To say that FitzGerald lived in accordance with his own doctrine in this regard is to say that he lived like a man of dignity and high self-respect, — like an old-fashioned man, — sometimes called a gentleman, — one is tempted to say: a man who would cut off his hand sooner than solicit a vote, or angle for a compliment, or whimper over a criticism. Old-fashioned he certainly was, — old-fashioned and conservative. He liked old books, old music, old places, old friends. The adjective is constantly on the point of his pen as a word of endearment: “old Alfred,” “old Thackeray,” “old Spedding” — “dear old Jem.” So, writing to Mrs. Kemble from the seacoast, he says, “Why it happens that I so often write to you from here, I scarce know; only that one comes with few books, perhaps, and the sea somehow talks to one of old things;” which was not an unhandsome tribute to an old friend, though the old friend was a woman. He was a “little Englander,” as the word is now. For a nation, as for an individual, great estates were, he thought, more a trouble than a blessing. “Once more I say, would we were a little, peaceful, unambitious, trading nation, like — the Dutch!” Men of taste are naturally conservatives and moderates.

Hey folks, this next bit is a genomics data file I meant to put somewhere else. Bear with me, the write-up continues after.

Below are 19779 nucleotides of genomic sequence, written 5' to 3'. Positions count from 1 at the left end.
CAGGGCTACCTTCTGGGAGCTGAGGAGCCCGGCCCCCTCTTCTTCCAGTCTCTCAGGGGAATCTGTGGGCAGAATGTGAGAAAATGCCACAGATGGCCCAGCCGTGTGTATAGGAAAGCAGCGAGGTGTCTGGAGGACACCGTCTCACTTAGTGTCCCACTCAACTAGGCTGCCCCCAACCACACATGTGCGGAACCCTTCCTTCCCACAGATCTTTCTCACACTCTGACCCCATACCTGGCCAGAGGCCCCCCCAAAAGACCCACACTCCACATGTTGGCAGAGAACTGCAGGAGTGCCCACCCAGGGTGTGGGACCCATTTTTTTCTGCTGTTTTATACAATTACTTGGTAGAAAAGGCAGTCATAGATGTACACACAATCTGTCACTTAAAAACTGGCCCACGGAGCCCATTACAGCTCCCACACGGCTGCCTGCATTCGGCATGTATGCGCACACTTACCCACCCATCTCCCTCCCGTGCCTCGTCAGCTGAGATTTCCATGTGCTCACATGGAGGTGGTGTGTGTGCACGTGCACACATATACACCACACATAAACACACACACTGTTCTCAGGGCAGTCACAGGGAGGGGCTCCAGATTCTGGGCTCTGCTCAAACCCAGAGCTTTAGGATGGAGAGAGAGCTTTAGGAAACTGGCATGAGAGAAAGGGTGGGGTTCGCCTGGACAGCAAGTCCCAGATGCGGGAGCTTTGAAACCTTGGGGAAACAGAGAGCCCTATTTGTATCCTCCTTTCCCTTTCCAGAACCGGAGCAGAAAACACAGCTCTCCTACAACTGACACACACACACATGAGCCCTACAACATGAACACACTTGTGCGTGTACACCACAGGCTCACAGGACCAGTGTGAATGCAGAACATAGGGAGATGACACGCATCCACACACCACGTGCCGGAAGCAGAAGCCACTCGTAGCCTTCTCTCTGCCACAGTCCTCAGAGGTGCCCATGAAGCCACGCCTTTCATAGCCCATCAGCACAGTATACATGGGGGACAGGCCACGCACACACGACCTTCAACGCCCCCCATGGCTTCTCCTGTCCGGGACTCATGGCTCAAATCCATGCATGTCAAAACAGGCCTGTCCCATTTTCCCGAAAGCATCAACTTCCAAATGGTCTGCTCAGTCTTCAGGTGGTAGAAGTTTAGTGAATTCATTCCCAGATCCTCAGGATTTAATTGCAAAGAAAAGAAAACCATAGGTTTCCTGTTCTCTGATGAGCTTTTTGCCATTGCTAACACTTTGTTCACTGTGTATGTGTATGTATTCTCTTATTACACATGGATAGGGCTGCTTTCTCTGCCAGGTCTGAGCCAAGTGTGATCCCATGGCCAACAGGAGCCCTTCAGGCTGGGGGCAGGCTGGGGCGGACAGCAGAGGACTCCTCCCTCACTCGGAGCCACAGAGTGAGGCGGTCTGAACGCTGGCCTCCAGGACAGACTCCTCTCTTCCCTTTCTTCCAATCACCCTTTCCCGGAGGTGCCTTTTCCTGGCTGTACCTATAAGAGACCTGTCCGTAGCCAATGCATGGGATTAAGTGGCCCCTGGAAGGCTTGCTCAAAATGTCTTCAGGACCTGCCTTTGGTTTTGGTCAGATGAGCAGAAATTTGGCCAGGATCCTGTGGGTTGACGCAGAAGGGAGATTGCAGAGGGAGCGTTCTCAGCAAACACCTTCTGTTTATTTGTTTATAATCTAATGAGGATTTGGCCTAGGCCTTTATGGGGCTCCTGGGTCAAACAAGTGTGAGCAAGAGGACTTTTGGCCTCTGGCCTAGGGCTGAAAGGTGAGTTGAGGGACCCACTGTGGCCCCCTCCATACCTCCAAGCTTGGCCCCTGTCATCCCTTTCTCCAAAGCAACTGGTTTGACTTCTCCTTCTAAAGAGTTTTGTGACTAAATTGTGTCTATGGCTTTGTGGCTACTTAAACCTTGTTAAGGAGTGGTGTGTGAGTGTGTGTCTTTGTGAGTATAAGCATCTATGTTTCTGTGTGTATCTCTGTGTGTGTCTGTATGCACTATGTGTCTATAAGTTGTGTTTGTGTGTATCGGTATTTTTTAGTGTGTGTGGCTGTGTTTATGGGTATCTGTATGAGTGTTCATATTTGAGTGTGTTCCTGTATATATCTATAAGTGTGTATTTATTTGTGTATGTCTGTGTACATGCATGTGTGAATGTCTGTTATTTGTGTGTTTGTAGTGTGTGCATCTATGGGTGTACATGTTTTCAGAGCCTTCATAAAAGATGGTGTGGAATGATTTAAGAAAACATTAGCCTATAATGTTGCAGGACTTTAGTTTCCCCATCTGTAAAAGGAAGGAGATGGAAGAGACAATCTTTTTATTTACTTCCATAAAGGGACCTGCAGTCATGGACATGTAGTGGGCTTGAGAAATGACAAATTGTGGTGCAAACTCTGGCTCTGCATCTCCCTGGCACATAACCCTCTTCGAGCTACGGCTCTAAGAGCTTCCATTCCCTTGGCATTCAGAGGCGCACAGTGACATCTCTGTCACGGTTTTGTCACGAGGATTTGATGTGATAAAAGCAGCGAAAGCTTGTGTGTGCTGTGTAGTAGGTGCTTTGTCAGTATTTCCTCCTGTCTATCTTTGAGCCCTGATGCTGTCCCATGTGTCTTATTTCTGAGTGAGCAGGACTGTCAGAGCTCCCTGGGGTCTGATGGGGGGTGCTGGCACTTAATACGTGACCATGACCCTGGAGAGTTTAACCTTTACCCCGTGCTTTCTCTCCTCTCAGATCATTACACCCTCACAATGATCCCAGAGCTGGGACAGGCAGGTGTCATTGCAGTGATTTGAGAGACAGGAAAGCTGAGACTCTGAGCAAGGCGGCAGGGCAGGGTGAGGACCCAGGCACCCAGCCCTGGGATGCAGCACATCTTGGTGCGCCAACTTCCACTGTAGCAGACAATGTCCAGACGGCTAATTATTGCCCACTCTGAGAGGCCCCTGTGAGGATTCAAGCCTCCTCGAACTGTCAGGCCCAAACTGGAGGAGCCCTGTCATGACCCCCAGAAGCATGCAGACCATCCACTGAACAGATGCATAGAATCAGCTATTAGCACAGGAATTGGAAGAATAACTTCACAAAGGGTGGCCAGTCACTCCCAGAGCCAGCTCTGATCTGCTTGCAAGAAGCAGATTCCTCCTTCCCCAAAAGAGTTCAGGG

Not that Fitz Gerald was too nice for the world he lived in. His carelessness about dress, his contentment with mean lodgings, and his liking for the plainest and homeliest service and companionship have already been touched upon. Even in the matter of reading, while he held pretty strictly to the classics (not meaning the Greek and the Latin in particular), he cherished one bit of freakishness: a great fondness for the “Newgate Calendar”! “I don’t ever wish to see and hear these things tried; but when they are in print, I like to sit in court then, and see the judges, counsel, prisoners, crowd; hear the lawyers’ objections, the murmur in the court, etc.” So he writes to his friend Allen, at fifty-six. And the passion remained with him, as most things do that are part of a man’s life at fifty odd; for fourteen years later he writes to Mrs. Kemble, as of a matter well understood among his friends: “I like, you know, a good murder; but in its place
‘The charge is prepared; the lawyers are met —
The judges all ranged, a terrible show.’”3
It may be that on this point he was not so very eccentric. Certainly our newspaper editors give the general public credit for having a reasonably good appetite for capital cases. And FitzGerald’s weakness — if it was a weakness — is curiously matched by what we are told of another eminent translator, the man to whom we owe our English Plato and Thucydides. A shy student, Mr. Tollemache says, happened to sit next to Jowett at dinner, and having hard work to maintain the conversation, as such men often had, in Jowett’s unresponsive company, stumbled upon the subject of murder. “To his surprise the Master rose to the bait, mentioned some causes célèbres, and dropped all formality.” Naturally the young Oxonian was surprised; but when he spoke of the incident to a man who knew the Master of Balliol better than he, the latter said, “If you can get Jowett to talk of murders, he will go off like a house on fire.”